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Alan created the springboard. The job of the third generation was to jump on it and take the company to an international operation


White is pleased all his sons started out


to the family business. “There was never any expectation that


they would join the business,” he says. White’s view is formed from personal


experience and informs his strident views on succession. “I had worked for my father and I


remember what it was like. You want to make own decisions; you want to be in charge of things. You want to be able to do things without saying, ‘Hey Dad, what do you think about this?’ Because


“The big question was, ‘Are we going to expand


Top: Brian White,


grandson of Ray White, joined the family business in 1962 and took over as managing director in 1976. He now serves as joint-chairman with his brother Paul


Opposite top: Fourth generation Dan White, beside father Brian, joined Ray White Group in 2000 after working at Macquarie Bank and Arthur


Andersen


Opposite below: The Crows Nest Shed where it all began: “I get goose bumps every time I come to this place,” says Brian White


interstate?’. And eventually the decision that I took was, ‘Well, we have to give it a go’. It was a big risk, and business is about taking risks, but this was a risk that was going to be significant. We could actually have a go at going national and probably lose everything if it fails. We had a go and good things happened.” Yet the expansion was not without significant


strain. White mortgaged his own properties to fund the initiative and he became a member of what he calls “The 2am Club”. “For about a year I’d be up at 2am walking the


streets to deal with the tension and sleeplessness. It was the best time of Scooby’s life (the dog we had at the time),” he jokes. “He was always awake with his tail wagging. He


knew where we were going and he knew where the cats were to chase!”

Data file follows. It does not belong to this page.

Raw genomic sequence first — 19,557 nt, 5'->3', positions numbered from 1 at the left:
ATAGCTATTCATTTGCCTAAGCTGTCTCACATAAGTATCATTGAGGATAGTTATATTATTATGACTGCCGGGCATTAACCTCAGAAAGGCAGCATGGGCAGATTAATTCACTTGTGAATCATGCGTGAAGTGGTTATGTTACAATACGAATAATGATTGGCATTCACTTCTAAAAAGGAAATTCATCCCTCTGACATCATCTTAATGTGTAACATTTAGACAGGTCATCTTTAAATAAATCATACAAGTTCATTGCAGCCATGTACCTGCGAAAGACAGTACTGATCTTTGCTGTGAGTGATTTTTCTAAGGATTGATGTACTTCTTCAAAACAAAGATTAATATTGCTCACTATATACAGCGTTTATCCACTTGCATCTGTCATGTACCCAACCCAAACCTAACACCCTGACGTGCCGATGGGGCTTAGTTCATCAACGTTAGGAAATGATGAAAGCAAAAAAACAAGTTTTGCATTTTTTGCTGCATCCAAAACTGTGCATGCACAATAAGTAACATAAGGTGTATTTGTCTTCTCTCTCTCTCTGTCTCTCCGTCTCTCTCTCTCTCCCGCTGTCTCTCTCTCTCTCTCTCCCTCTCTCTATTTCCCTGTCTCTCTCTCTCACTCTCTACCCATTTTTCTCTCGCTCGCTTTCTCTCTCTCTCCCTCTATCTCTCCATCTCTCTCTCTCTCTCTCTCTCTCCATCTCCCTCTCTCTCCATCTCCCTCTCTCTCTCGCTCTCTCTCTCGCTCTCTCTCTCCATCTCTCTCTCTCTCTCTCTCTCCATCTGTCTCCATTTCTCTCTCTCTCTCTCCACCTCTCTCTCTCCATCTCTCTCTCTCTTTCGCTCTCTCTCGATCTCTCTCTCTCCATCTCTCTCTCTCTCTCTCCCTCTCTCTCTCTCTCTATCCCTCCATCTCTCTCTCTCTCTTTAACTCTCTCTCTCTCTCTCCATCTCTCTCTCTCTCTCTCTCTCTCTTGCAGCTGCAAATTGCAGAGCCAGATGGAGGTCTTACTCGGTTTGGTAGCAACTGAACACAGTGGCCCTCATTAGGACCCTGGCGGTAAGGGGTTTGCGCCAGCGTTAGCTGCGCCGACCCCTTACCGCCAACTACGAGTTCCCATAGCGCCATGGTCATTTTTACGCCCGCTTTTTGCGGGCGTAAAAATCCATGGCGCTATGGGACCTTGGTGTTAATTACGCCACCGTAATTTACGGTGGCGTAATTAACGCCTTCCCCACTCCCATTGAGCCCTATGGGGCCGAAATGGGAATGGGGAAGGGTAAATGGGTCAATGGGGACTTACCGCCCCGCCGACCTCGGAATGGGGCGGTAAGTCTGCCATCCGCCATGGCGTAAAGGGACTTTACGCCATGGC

THE HOUSE THAT RAY BUILT The family has done much to try and preserve Ray White’s founding ethos of humility and ambition into the fourth generation. “Towards the end of his life someone said to my


father, ‘Oh you must be pleased by what Brian has done’. And he said, ‘Yeah he’s done a good job, but it has taken him a long time.’ His view was if good things happen, yes you should rejoice, but not for too long—get back into it. I remember it brought me down to ground very nicely.”


ISSUE 74 | 2018


your father only has to say, ‘Well, I am not too sure about that’, and it is like a veto.” To keep that ambition alive, White is eager to give


his sons and nephew what he calls a “red hot go”— Australian slang for giving it your best effort. “It is so important that as a parent you let your


kids have a go and they [the boys] are all having red hot goes in different areas,” he says. Ray White’s ability to be a fourth-generation


family business that is still 100% owned and led, puts it in a rare company. It has informed Brian’s contrarian attitudes about ownership and succession. “The theory goes the first generation starts the


business, the second generation creates something good, the third generation stuffs it up. Could it be more realistically, first generation starts, second generation creates it and then buggers up the succession? Is it a second generation problem, not the third?” “Parents are so keen to be equal or fair to their


kids, that they give everyone a third or quarter or how many shares there are in the company. They put their hands above the table and say, ‘I’ve done the right thing’. But you have given [the next generation] a poisoned chalice,” he warns. White recounts the story of a personal friend


who was considering giving his three children equal shares in a family business, despite only one working in it, and the other siblings living overseas, but demanding involvement.


CAMPDENFB.COM 17


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